In Brief

  • A number of factors are leading to an increasing segmentation of the market in terms of territory and sector, radically different pricing, scope of cover and retention offers, but they are also leading to greater innovation.
  • Sell-side flips are becoming more common.
  • Insurers are placing greater emphasis on the need for thorough due diligence to be carried out by appropriately qualified personnel.
  • Insurers continue to be cautious about insuring new incidents occurring between exchange and completion and about insuring synthetic tax deeds.

This Commentary examines current trends and recent developments in the use of warranty and indemnity insurance ("W&I insurance") in M&A transactions governed by English law as experienced by the authors (including Alan Pratten, Managing Director of M&A at Arthur J. Gallagher) and a number of insurers and underwriters in the UK market.

W&I insurance can mean different things to different parties. For the seller, it can be a mitigant to the liabilities which it has been forced or chosen to retain, potentially allowing the distribution of funds with no requirement for an escrow. For the buyer, it will enhance the value of the warranties given by the seller, in that it can extend the duration, financial limitations and—increasingly—the scope of the warranty coverage. The use of W&I insurance has become an increasingly common feature of M&A transactions governed by English law. It is used particularly in private equity exits and in auction sales where sellers offer a so-called "sell-side flip" to the buyer as part of the sale package. Indeed, bidders in an auction sale will themselves often propose W&I insurance as part of their bid to reduce the seller's retained liability and thus enhance the value of their bid.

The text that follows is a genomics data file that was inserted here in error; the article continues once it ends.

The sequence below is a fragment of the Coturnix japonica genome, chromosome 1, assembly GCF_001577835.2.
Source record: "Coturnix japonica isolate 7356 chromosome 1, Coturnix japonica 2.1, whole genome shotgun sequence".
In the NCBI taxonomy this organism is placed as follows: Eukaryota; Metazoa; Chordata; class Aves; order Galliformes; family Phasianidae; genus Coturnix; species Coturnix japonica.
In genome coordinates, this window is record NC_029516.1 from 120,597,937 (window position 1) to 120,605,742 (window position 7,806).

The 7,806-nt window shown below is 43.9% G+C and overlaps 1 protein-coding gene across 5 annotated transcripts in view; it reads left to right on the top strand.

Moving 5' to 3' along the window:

Market Segmentation

As recently as five years ago, W&I insurance was a relatively esoteric product, which only a limited number of insurers offered. The market has grown and matured significantly since then, and the range of products available has expanded and become more sophisticated. This is a function of clients themselves becoming more sophisticated and their requirements becoming more bespoke, of insurers also becoming more sophisticated and of a differing appetite for certain types of risk. These factors are leading to an increasing segmentation of the market in terms of territory and sector, radically different pricing, scope of coverage and retention offers, but also to greater innovation.